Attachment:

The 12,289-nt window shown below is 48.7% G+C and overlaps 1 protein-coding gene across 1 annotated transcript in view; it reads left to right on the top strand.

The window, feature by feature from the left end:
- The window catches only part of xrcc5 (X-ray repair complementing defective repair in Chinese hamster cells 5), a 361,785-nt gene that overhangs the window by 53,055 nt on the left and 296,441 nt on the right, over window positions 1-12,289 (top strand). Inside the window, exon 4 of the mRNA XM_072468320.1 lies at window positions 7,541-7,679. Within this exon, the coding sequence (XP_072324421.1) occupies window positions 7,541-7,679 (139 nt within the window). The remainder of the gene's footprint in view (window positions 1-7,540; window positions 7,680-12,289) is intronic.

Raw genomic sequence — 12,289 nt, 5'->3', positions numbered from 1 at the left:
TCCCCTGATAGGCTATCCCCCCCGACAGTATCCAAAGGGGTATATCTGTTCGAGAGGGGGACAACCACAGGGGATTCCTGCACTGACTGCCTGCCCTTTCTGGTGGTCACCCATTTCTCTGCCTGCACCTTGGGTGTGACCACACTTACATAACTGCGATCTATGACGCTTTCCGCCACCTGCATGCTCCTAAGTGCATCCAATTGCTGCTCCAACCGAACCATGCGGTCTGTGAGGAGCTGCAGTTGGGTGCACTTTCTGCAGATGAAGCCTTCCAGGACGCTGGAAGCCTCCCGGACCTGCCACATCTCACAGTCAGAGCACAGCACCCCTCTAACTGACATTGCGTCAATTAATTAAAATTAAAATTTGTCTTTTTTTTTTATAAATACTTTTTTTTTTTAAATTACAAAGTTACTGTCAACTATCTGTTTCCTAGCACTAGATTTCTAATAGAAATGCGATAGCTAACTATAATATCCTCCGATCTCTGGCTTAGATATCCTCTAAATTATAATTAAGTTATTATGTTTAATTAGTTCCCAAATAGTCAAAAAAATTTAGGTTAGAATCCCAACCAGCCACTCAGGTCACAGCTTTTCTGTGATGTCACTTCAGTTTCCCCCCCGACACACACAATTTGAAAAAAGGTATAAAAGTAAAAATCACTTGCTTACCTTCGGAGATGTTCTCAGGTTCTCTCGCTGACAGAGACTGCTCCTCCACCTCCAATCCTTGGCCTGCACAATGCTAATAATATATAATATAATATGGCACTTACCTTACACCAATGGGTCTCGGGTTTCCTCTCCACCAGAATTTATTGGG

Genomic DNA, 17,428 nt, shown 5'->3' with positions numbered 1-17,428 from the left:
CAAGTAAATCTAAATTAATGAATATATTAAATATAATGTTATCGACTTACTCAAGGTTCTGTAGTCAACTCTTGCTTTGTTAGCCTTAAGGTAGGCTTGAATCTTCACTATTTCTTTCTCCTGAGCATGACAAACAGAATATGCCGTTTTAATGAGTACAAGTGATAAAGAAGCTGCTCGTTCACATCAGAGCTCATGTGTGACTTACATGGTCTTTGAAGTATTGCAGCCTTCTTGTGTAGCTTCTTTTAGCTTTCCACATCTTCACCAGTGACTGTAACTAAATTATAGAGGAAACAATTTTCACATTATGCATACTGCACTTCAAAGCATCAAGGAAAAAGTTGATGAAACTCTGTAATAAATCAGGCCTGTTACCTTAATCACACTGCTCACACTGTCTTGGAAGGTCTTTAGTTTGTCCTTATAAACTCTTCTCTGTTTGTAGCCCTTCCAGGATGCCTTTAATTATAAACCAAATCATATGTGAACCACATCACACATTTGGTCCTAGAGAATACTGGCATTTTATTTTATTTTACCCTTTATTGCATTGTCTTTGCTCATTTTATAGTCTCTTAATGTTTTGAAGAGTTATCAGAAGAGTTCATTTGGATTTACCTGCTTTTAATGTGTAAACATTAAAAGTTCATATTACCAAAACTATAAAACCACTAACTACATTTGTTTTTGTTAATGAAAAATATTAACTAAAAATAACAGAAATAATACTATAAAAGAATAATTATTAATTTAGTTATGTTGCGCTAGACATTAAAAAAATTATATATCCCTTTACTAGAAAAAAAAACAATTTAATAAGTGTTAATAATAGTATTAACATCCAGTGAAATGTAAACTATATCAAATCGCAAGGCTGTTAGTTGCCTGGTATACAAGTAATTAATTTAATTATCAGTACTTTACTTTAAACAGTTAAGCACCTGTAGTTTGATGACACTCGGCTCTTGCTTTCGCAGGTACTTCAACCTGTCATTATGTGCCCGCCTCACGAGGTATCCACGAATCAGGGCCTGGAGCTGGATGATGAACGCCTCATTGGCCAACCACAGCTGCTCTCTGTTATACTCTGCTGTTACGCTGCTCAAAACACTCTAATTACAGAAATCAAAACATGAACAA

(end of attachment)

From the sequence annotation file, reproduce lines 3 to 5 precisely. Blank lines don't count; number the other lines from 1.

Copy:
- The window catches only part of xrcc5 (X-ray repair complementing defective repair in Chinese hamster cells 5), a 361,785-nt gene that overhangs the window by 53,055 nt on the left and 296,441 nt on the right, over window positions 1-12,289 (top strand). Inside the window, exon 4 of the mRNA XM_072468320.1 lies at window positions 7,541-7,679. Within this exon, the coding sequence (XP_072324421.1) occupies window positions 7,541-7,679 (139 nt within the window). The remainder of the gene's footprint in view (window positions 1-7,540; window positions 7,680-12,289) is intronic.

Raw genomic sequence — 12,289 nt, 5'->3', positions numbered from 1 at the left:
TCCCCTGATAGGCTATCCCCCCCGACAGTATCCAAAGGGGTATATCTGTTCGAGAGGGGGACAACCACAGGGGATTCCTGCACTGACTGCCTGCCCTTTCTGGTGGTCACCCATTTCTCTGCCTGCACCTTGGGTGTGACCACACTTACATAACTGCGATCTATGACGCTTTCCGCCACCTGCATGCTCCTAAGTGCATCCAATTGCTGCTCCAACCGAACCATGCGGTCTGTGAGGAGCTGCAGTTGGGTGCACTTTCTGCAGATGAAGCCTTCCAGGACGCTGGAAGCCTCCCGGACCTGCCACATCTCACAGTCAGAGCACAGCACCCCTCTAACTGACATTGCGTCAATTAATTAAAATTAAAATTTGTCTTTTTTTTTTATAAATACTTTTTTTTTTTAAATTACAAAGTTACTGTCAACTATCTGTTTCCTAGCACTAGATTTCTAATAGAAATGCGATAGCTAACTATAATATCCTCCGATCTCTGGCTTAGATATCCTCTAAATTATAATTAAGTTATTATGTTTAATTAGTTCCCAAATAGTCAAAAAAATTTAGGTTAGAATCCCAACCAGCCACTCAGGTCACAGCTTTTCTGTGATGTCACTTCAGTTTCCCCCCCGACACACACAATTTGAAAAAAGGTATAAAAGTAAAAATCACTTGCTTACCTTCGGAGATGTTCTCAGGTTCTCTCGCTGACAGAGACTGCTCCTCCACCTCCAATCCTTGGCCTGCACAATGCTAATAATATATAATATAATATGGCACTTACCTTACACCAATGGGTCTCGGGTTTCCTCTCCACCAGAATTTATTGGG